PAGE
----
Classes back in session: Lake Charles Charter begins 12th year

Published 1:29 pm Friday, August 12, 2022

Lake Charles Charter Academy successfully began its 12th year of operation on Friday.

While the effects of COVID-19 and Hurricanes Laura and Delta on the school were great, great strides have been made to return to normalcy.

“Parents are starving for the connection back to education” said Kathie Istre, Pre-K – 4 Principal “It feels like a revival after the hurricane. Everybody wants to be connected again.”

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Students of LCCA will be walking through a refurbished and expanded front office, eating in an enlarged cafeteria and learning in larger classrooms upstairs. The renovations were supported by ESSER funding as a response to COVID-19, and have been used to meet the needs of LCCA’s growth.

Istre approximated that there would be 1,050 students attending the school this year.

“We’ve come a long way, and our enrollment this year has increased,” she said. “There is a strong interest in the community to get placed here.”

She stated that this year, the school has achieved their highest level of enrollment and their longest wait list.

Marcus Simon, 5-8 Principal, attributes this high demand to choice and the quality of the school’s education. “Parents want to have the option to choose where they send their child,” he explained. “They want to be able to seek out other options that they don’t have to pay for.”

Simon explained that they curate a “public school with a private school feel.”

“We institutie our own mission, vision, core values, and culture that is conducive to learning based on what we believe student’s need to increase their level of student achievement.”

Istre agreed. “Our academic program is really strong.”

Simon believes that the charter school system has surpassed previous public hesitations. “The longer the charter schools stay, I think the confusion and doubt about charter schools goes away, especially whenever you see our performance.”

According to Istre, LCCA’s scores are “back to where they were pre-COVID”

Istre and Simon are proud of the teaching methods of LCCA. “Our kids are looked at not just for academics, but for the whole child,” said Istre,

Simon explained that their method of teaching is well-rounded. “It’s a holistic approach to educating students,” he said. “We are developing them from the inside out, intrinsically versus extrinsically”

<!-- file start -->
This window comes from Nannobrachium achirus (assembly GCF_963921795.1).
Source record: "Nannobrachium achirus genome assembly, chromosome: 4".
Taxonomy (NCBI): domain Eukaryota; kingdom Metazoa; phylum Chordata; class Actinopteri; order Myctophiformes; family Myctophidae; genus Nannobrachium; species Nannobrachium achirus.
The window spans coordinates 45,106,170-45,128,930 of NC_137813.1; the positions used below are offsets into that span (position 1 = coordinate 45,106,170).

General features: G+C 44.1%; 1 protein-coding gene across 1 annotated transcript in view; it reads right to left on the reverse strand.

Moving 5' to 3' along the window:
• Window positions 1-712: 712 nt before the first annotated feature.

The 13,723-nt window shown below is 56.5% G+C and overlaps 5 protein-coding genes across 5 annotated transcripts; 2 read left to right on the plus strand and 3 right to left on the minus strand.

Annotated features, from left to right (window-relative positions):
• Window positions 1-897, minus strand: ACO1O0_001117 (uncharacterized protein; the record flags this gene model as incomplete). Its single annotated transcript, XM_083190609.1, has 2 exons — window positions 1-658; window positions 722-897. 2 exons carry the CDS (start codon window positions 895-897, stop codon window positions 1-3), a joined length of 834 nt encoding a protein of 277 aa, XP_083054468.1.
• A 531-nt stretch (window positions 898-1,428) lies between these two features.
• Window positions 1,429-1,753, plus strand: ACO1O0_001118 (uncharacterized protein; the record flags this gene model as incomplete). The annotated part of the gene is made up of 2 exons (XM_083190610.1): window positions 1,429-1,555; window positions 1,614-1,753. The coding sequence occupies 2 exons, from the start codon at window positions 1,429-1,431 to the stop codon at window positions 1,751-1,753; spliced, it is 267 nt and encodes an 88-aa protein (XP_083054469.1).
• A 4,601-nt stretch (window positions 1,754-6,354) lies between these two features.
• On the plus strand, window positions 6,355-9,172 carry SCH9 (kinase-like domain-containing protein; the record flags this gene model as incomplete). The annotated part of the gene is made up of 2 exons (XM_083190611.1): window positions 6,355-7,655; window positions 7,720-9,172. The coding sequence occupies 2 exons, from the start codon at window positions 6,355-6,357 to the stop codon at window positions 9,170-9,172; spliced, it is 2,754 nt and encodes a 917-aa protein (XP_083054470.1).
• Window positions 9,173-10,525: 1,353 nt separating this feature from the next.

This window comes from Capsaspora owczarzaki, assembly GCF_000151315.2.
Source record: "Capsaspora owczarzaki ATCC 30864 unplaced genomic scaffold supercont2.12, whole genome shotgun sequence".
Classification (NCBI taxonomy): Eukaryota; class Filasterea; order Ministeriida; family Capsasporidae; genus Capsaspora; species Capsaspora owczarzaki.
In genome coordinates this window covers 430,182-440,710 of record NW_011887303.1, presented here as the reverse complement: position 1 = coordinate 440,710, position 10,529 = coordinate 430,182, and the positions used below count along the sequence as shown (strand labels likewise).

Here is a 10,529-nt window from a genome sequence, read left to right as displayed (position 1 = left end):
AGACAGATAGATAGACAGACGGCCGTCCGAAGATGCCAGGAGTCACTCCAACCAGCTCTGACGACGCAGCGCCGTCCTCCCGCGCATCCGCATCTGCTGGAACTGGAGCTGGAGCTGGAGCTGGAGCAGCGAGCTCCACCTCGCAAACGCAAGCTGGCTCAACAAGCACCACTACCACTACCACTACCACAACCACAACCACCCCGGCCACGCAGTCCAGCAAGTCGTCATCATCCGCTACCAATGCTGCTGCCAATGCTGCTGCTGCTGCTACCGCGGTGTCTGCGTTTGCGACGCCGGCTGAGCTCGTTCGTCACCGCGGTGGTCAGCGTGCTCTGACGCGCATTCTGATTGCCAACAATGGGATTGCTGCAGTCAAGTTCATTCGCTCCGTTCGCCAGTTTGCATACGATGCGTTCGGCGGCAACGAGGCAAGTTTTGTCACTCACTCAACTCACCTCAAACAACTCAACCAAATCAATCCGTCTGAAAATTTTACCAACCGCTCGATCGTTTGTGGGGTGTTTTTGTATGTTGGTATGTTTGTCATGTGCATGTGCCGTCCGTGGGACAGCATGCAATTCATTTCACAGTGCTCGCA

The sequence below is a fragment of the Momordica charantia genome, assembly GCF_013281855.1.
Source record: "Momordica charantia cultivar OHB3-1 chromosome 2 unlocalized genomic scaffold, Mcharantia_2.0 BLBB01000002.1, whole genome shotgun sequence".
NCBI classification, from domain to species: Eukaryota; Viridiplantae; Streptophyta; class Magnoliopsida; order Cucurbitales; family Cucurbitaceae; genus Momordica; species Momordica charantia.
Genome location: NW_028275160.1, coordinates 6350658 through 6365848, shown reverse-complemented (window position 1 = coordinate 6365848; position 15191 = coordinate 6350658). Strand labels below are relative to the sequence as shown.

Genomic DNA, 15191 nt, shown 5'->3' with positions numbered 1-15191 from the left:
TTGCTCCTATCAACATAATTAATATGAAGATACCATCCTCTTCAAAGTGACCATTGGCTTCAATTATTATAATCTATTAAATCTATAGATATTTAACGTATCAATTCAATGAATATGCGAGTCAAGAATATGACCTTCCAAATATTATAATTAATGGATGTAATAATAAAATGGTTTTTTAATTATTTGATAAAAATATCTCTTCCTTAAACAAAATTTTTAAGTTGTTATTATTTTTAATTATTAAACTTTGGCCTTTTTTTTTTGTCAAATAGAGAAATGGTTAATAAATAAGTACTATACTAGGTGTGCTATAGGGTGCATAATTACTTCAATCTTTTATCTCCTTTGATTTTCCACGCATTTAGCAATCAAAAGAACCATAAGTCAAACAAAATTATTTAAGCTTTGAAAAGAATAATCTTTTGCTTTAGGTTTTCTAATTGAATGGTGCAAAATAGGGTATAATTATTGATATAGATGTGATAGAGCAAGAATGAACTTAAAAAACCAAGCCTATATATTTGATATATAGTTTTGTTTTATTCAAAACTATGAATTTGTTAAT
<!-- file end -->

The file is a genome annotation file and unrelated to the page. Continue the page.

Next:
LCCA is a “Leader and Me” school, meaning they teach students the 7 habits of highly effective people. “Our kids are raised in these habits,” said Istre

Simon continued, “We’re just really focused on maximizing the potential of our students and finding something that motivates them to want to learn and achieve.”

They achieve this through strong extracurricular activities, goal setting and tracking, a strong art program, and social emotional learning.

Social emotional learning aims to strengthen a student’s social and emotional skills. LCCA does this through their “Leadership Block,” a dedicated time for social and emotional learning.  “They really take time to be with the students in a non-academic way that deals with their emotions, goals settings, and celebrations of that.”

Through social emotional learning, students are able to become more well-balanced people. “Science, Social Studies, and Math are great, but you also have to incorporate teaching students how to socialize and manage their emotions,” said Simon. “It’s important to bring positive choices to bring about positive results”

Istre and Simon are also proud of their African-American Studies course. “It’s not a class that is offered at a lot of places,” said Simon“Students from diverse backgrounds getting a chance to learn about diversity and about the history of African-Americans in our country is something that we really have taken a lot of pride in.”

This class is taught by Sonja Davis, 2023 Louisiana Middle School Teacher of the Year.

This is the first full year that LCAA has had co-principals. “We’re excited about the style of leadership,” said Simon. “It’s great to continue the mission and vision of the school together.”

They want staff, parents, and students to know that while they run different sections of the school, they are still united in their mission. Simon assured, “We’re still one big, happy family.”

This family extends from the staff to the students and parents, and is a large reason that students continue to attend LCCA. “They know we love our kids, we’re a family,” stated Istre. “They come in Pre-K and they stay all the way through 8th grade, so we have families and families that are raised here.”